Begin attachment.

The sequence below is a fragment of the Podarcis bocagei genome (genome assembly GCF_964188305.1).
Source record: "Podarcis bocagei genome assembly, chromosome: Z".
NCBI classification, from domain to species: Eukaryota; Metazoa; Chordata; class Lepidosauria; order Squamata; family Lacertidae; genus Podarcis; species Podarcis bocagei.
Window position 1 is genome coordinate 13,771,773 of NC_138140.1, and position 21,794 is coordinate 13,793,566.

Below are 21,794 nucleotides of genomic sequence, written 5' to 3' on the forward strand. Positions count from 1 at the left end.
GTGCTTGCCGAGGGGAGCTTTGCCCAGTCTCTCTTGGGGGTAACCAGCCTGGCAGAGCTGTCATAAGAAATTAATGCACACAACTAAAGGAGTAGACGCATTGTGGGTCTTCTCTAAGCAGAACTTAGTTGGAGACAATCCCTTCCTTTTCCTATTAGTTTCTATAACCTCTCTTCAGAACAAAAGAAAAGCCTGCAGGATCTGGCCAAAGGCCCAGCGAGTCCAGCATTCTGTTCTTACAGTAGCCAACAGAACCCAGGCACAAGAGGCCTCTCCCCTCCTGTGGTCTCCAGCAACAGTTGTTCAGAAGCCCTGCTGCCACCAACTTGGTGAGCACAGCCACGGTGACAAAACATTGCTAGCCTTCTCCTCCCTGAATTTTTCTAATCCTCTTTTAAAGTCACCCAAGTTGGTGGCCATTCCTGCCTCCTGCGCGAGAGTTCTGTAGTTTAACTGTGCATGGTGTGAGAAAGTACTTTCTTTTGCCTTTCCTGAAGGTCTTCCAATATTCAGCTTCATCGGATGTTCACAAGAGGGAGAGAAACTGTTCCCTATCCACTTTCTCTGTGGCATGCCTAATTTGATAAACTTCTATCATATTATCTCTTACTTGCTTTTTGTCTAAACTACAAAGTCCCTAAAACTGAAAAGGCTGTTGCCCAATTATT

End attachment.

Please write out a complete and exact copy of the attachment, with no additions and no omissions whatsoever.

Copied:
The sequence below is a fragment of the Podarcis bocagei genome (genome assembly GCF_964188305.1).
Source record: "Podarcis bocagei genome assembly, chromosome: Z".
NCBI classification, from domain to species: Eukaryota; Metazoa; Chordata; class Lepidosauria; order Squamata; family Lacertidae; genus Podarcis; species Podarcis bocagei.
Window position 1 is genome coordinate 13,771,773 of NC_138140.1, and position 21,794 is coordinate 13,793,566.

Below are 21,794 nucleotides of genomic sequence, written 5' to 3' on the forward strand. Positions count from 1 at the left end.
GTGCTTGCCGAGGGGAGCTTTGCCCAGTCTCTCTTGGGGGTAACCAGCCTGGCAGAGCTGTCATAAGAAATTAATGCACACAACTAAAGGAGTAGACGCATTGTGGGTCTTCTCTAAGCAGAACTTAGTTGGAGACAATCCCTTCCTTTTCCTATTAGTTTCTATAACCTCTCTTCAGAACAAAAGAAAAGCCTGCAGGATCTGGCCAAAGGCCCAGCGAGTCCAGCATTCTGTTCTTACAGTAGCCAACAGAACCCAGGCACAAGAGGCCTCTCCCCTCCTGTGGTCTCCAGCAACAGTTGTTCAGAAGCCCTGCTGCCACCAACTTGGTGAGCACAGCCACGGTGACAAAACATTGCTAGCCTTCTCCTCCCTGAATTTTTCTAATCCTCTTTTAAAGTCACCCAAGTTGGTGGCCATTCCTGCCTCCTGCGCGAGAGTTCTGTAGTTTAACTGTGCATGGTGTGAGAAAGTACTTTCTTTTGCCTTTCCTGAAGGTCTTCCAATATTCAGCTTCATCGGATGTTCACAAGAGGGAGAGAAACTGTTCCCTATCCACTTTCTCTGTGGCATGCCTAATTTGATAAACTTCTATCATATTATCTCTTACTTGCTTTTTGTCTAAACTACAAAGTCCCTAAAACTGAAAAGGCTGTTGCCCAATTATT